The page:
A decade ago, our Economic Security Framework was created as a direct response to the economic crisis and its impact on the region, with a focus on workforce development, safety-net services, and education. But the nature of today’s challenges requires a different approach, one that goes deeper toward addressing systemic issues to improve the economic and social well-being of people and communities who have long been marginalized, particularly communities of color. While economic security will remain part of our work going forward, we have taken this opportunity to refresh our focus areas to fully capture the range of efforts that are critical to building thriving communities. Our new Building Thriving Communities Framework will broaden our work with donors and partners across the region to disrupt poverty, deepen human connection, and prepare for the future of work.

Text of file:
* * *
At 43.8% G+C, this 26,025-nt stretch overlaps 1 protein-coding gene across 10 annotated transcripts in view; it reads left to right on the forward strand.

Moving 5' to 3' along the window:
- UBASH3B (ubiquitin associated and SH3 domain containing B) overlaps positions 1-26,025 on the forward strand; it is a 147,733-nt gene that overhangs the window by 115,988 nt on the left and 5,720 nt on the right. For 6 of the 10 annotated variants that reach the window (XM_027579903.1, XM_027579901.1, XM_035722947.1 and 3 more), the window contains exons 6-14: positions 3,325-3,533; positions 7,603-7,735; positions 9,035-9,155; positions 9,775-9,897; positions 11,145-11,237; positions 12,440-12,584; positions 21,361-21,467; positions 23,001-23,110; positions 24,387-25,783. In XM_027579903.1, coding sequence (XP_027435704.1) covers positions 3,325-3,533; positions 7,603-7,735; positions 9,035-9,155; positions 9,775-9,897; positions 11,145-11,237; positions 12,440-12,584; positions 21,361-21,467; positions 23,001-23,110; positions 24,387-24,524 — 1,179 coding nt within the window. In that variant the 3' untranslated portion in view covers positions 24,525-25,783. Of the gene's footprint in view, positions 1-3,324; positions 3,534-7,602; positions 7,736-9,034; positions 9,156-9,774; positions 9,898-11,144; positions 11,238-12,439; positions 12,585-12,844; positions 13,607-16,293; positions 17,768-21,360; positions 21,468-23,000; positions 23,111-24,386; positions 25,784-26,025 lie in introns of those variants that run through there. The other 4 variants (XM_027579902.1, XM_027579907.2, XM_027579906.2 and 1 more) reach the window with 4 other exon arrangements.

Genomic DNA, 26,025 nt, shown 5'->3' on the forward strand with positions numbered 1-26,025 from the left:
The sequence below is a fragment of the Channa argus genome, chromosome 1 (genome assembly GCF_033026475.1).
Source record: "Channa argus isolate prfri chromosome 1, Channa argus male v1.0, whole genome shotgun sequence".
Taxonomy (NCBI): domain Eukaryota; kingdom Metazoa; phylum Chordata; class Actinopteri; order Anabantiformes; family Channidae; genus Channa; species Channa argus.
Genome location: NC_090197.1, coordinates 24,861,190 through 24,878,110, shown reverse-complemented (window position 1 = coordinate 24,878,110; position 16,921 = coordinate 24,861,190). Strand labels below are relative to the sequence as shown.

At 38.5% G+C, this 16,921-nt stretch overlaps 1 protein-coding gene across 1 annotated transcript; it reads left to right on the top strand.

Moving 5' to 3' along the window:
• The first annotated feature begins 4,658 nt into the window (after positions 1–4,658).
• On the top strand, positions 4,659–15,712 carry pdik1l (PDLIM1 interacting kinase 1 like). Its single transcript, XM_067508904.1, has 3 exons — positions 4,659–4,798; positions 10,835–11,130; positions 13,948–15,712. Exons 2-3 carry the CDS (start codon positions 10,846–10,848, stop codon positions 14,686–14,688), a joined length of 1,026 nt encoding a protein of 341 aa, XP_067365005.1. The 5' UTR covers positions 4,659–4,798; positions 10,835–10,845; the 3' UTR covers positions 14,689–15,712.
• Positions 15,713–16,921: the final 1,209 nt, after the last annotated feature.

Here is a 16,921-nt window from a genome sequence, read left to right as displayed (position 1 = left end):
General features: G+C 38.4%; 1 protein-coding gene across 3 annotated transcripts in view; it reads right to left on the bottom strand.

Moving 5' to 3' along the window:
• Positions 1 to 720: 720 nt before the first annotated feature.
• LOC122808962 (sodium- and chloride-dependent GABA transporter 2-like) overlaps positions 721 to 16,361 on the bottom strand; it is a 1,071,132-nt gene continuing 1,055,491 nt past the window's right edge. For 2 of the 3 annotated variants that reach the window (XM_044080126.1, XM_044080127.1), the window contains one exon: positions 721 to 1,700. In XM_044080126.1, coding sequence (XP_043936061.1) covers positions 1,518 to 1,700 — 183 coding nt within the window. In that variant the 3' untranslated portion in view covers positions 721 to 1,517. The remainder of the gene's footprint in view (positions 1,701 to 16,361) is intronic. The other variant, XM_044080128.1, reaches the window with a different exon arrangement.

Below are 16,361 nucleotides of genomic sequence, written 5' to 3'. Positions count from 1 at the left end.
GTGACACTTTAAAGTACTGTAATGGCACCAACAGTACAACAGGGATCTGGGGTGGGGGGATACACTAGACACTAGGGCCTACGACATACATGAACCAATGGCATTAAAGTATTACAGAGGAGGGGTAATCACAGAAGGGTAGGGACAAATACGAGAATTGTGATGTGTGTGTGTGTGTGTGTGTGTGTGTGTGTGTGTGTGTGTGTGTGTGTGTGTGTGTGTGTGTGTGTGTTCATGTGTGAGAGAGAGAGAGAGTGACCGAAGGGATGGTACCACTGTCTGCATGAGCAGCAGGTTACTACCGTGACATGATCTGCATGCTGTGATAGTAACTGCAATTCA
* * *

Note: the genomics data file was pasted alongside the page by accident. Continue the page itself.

With this refresh, we seek to deepen and expand existing work by leveraging new tools, prioritizing strategic partnerships across sectors, and developing innovative approaches to addressing the region’s most pressing challenges. This includes a new partnership with the District of Columbia Interagency Council on Homelessness to launch a broader public-private partnership that will build off the District’s plans to make homelessness rare, brief and non-recurring by making critical investments to accelerate our community’s response.